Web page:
Judge In Brock Turner Case Removed From New Sexual Assault Case
Judge Aaron Persky has been facing intense public scrutiny for sentencing Stanford swimmer, Brock Turner, to only six months in jail after he sexually assaulted a girl outside of a frat party back in 2015. And now his career is paying the price for it.
Persky was just successfully removed by California prosecutors from another similar case involving an unconscious woman. It happened on Monday after he decided to dismiss a misdemeanor stolen mail case mid-trial. Apparently, this was the straw that broke the camel's back.
In a statement, Santa Clara District Attorney, Jeff Rosen said, "We are disappointed and puzzled at Judge Persky's unusual decision to unilaterally dismiss a case before the jury could deliberate."
Of course, this is not the first time Judge Persky has been accused of completely disregarding the opinion of the jury, as his decision in the Brock Turner case was also largely criticized for neglecting the unanimous vote of the jurors.
Rosen continued, "After this and the recent turn of events, we lack confidence that Judge Persky can fairly participate in this upcoming hearing in which a male nurse sexually assaulted an anesthetized female patient." And with that, Persky was removed from the case.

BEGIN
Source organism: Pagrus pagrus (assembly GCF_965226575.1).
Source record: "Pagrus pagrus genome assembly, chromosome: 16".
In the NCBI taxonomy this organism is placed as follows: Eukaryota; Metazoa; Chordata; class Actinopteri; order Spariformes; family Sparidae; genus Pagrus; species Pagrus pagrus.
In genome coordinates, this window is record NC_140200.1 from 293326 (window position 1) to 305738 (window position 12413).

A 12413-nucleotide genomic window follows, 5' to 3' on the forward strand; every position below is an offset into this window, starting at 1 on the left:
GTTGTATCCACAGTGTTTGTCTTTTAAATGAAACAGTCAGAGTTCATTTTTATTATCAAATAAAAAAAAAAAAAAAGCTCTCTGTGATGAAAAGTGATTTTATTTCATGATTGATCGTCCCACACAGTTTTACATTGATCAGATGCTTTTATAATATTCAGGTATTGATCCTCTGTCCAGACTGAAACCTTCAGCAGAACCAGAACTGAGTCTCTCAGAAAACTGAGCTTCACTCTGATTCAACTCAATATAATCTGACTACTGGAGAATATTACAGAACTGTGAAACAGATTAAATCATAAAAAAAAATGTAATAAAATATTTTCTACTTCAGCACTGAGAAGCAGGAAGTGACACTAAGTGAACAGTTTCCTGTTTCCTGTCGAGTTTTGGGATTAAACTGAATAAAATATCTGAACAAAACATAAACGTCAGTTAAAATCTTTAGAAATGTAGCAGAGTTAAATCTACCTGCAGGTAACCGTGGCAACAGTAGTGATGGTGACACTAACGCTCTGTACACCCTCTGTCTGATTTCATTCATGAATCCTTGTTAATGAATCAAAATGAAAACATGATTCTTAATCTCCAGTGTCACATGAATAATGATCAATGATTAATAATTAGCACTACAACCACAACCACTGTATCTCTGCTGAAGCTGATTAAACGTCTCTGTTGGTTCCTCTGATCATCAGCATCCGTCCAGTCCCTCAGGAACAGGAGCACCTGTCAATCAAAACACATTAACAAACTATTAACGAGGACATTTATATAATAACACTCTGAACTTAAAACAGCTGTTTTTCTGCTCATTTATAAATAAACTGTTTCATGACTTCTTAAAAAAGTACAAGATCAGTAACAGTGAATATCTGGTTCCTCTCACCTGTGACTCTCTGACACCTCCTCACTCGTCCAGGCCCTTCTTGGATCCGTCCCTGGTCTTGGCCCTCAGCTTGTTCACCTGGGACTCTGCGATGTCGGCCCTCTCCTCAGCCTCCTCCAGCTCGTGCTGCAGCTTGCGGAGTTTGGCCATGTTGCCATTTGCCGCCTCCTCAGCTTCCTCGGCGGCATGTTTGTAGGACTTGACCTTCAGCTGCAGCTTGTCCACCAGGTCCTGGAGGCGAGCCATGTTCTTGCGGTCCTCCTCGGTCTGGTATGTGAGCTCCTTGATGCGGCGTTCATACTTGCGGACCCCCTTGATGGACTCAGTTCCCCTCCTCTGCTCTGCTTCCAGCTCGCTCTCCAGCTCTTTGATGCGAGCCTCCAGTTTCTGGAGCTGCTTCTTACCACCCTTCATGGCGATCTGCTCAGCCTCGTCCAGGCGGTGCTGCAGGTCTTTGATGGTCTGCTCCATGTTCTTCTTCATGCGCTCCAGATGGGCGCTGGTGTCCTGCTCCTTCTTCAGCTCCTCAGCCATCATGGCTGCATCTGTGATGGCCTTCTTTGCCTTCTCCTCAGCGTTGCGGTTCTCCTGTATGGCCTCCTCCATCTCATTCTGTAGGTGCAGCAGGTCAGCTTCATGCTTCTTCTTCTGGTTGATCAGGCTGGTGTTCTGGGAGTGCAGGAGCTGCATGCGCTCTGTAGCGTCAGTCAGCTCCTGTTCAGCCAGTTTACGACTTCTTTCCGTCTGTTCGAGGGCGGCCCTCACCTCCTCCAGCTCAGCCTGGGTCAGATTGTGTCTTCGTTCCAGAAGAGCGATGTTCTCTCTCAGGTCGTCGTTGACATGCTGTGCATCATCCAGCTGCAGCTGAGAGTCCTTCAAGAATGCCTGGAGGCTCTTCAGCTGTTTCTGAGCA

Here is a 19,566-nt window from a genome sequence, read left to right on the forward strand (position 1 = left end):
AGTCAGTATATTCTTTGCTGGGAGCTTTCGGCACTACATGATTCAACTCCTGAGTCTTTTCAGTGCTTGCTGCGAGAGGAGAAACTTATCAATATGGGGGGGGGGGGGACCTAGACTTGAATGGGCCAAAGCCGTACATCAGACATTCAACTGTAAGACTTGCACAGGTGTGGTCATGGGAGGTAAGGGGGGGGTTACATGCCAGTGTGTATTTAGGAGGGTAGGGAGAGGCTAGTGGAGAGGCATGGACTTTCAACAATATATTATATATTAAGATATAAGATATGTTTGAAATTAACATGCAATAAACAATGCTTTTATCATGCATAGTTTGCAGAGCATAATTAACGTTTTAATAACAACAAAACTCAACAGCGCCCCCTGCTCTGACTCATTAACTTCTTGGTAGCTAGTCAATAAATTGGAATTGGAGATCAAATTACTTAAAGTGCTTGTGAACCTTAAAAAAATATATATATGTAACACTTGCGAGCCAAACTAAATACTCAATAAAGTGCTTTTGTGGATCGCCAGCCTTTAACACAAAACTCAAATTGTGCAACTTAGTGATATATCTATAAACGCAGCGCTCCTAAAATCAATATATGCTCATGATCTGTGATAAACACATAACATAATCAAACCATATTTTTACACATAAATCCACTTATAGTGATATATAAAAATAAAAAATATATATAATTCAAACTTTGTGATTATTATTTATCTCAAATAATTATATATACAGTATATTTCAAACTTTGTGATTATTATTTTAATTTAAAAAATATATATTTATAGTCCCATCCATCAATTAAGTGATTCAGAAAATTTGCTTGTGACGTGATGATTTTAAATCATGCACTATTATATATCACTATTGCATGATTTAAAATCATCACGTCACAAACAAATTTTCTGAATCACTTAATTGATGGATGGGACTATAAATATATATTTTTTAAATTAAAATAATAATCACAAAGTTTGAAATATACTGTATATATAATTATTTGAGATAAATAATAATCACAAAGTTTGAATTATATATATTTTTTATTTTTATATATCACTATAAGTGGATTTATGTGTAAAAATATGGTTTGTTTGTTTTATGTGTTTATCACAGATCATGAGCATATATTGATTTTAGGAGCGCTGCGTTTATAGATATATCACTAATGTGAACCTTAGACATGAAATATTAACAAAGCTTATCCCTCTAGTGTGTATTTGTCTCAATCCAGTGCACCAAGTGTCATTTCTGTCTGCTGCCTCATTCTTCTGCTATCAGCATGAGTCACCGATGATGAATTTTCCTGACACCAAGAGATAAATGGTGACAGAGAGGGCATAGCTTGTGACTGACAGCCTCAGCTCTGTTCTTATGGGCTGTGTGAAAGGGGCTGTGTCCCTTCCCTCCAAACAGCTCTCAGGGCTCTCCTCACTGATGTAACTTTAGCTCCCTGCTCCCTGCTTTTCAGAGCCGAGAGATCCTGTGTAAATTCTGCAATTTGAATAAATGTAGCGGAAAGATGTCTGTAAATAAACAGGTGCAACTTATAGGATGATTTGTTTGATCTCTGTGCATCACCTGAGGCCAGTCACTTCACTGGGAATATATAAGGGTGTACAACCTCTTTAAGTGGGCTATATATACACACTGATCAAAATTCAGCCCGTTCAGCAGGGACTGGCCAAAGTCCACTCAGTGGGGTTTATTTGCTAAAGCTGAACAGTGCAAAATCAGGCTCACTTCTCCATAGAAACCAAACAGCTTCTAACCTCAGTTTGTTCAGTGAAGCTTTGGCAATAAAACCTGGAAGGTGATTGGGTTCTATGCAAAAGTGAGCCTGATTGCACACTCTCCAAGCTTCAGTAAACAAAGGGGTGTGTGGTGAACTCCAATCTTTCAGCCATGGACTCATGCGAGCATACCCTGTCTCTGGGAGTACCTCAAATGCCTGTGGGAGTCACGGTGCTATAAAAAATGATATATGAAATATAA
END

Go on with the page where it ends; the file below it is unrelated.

The procedure they used to do this was one called 170.6. It is the procedure put it into place when lawyers feel that the judge assigned to the case may be biased for one reason or another. 170.6 is so powerful that prosecutors could potentially use it to have Persky removed from every sexual assault case for the rest of his career, Loyola Law School Professor, Laurie Levenson, told NBC News. According to Levenson, "Once the affidavit is filed, the transfer to another judge is automatic."
That being said, Rosen's office has made it clear that their removal of Persky from the new sexual assault case was a "rare and carefully considered step for our office." In terms of future cases, he explains, "We will evaluate each case on its own merits and decide if we should use our legal right to ask for another judge in order to protect public safety and pursue justice."